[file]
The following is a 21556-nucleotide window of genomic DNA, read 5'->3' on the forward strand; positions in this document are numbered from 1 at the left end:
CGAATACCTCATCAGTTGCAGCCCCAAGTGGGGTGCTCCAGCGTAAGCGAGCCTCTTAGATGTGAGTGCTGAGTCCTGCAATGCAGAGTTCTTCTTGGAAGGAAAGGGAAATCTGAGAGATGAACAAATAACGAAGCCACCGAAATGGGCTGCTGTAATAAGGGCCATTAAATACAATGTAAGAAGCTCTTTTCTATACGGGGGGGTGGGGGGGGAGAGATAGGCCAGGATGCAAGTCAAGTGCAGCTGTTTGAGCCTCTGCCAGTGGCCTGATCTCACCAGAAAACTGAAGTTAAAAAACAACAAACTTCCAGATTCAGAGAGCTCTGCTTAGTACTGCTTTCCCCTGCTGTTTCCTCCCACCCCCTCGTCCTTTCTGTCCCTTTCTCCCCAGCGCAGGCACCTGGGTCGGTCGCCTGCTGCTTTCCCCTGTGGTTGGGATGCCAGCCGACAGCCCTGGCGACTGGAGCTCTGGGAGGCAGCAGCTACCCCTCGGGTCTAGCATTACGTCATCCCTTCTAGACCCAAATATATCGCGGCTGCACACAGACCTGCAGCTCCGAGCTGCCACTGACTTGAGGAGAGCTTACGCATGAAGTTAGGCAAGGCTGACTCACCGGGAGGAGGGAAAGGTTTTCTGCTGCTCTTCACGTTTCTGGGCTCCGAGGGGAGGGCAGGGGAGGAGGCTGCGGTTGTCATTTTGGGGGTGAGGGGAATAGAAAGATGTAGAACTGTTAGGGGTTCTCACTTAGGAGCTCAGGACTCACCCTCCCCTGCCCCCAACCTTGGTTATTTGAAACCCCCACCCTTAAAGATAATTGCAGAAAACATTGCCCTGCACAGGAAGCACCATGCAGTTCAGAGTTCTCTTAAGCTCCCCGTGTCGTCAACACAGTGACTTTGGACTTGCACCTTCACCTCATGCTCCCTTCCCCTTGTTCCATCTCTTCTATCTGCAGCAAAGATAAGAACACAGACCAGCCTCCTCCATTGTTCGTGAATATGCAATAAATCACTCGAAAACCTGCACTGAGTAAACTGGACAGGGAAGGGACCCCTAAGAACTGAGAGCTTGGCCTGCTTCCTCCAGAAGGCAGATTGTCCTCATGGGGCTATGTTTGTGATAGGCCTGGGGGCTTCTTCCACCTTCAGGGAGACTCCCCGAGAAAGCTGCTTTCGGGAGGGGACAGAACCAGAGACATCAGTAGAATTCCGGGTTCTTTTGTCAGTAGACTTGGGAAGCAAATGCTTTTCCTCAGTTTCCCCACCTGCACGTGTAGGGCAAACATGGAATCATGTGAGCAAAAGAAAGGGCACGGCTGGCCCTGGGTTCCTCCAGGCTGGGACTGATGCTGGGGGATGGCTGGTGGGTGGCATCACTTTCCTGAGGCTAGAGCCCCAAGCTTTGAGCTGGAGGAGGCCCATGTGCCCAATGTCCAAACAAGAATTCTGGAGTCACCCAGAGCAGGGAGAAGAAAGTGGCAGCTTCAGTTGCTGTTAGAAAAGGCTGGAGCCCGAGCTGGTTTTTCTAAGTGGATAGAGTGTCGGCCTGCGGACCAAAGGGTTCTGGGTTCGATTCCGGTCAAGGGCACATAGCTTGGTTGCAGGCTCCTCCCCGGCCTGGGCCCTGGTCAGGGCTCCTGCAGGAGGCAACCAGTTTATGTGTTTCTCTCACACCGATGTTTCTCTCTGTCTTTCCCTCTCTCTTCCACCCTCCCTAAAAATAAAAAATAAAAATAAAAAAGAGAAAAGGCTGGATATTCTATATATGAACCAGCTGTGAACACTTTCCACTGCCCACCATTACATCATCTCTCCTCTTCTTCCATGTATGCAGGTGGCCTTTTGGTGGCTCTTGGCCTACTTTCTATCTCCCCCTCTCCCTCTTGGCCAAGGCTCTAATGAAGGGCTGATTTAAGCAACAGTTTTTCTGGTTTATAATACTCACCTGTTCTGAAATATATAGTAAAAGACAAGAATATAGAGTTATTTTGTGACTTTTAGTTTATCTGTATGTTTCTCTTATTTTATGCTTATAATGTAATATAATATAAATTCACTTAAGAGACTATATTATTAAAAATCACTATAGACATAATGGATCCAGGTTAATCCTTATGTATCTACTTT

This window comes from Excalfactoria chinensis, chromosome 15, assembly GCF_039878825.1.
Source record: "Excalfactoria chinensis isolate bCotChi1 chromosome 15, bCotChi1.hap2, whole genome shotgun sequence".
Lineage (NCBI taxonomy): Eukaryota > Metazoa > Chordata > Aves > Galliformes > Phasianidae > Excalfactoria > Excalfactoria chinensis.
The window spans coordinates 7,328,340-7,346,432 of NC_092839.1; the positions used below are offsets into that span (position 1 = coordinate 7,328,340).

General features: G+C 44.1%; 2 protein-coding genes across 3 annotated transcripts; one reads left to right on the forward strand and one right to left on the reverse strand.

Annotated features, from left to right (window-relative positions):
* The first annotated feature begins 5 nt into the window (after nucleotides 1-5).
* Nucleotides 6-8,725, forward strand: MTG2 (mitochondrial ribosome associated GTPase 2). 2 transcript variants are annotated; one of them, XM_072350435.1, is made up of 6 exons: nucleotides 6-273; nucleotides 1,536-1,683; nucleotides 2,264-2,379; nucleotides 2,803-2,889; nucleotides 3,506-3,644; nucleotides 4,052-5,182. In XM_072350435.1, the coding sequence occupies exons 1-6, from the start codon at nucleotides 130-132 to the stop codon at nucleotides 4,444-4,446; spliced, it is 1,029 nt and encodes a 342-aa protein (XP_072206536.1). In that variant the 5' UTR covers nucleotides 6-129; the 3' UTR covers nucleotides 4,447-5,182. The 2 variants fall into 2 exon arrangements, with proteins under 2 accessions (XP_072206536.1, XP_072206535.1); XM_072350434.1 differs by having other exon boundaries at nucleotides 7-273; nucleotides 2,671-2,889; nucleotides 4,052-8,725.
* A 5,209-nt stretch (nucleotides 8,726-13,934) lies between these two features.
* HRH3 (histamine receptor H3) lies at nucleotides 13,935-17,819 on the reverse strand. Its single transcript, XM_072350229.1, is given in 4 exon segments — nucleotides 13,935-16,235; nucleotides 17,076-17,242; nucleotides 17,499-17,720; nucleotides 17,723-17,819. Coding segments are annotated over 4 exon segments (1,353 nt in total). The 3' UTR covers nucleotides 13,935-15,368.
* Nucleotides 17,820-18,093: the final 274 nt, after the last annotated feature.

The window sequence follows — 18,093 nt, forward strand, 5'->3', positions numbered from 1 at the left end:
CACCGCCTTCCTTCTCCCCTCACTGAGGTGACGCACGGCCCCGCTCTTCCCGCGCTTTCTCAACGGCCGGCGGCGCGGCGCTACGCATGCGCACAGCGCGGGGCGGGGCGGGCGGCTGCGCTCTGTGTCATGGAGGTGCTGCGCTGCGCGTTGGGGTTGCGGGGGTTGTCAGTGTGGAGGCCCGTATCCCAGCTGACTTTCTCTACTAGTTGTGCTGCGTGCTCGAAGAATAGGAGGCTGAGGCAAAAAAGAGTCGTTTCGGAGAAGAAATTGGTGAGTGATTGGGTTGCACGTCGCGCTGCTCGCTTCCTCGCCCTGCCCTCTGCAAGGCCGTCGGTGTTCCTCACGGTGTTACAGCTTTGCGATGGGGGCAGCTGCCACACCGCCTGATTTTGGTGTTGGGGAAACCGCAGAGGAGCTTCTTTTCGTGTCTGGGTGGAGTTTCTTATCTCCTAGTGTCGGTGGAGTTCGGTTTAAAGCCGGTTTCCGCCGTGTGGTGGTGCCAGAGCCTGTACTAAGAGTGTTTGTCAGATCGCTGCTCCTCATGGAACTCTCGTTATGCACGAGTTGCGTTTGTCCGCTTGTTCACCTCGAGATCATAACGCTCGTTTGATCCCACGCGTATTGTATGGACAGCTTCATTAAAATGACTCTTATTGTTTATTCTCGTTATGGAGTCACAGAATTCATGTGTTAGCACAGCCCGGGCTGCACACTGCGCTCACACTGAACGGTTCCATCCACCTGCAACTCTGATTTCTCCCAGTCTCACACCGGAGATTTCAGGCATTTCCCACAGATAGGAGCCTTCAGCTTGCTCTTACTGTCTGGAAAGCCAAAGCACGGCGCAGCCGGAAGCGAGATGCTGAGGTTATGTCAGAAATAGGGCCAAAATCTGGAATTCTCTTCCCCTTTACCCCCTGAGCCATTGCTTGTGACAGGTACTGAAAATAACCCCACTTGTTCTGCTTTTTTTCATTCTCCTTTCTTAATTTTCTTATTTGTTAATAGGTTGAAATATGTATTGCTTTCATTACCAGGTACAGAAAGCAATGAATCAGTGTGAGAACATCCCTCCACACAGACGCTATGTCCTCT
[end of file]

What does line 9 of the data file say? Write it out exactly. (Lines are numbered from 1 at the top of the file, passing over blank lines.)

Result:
* The first annotated feature begins 5 nt into the window (after nucleotides 1-5).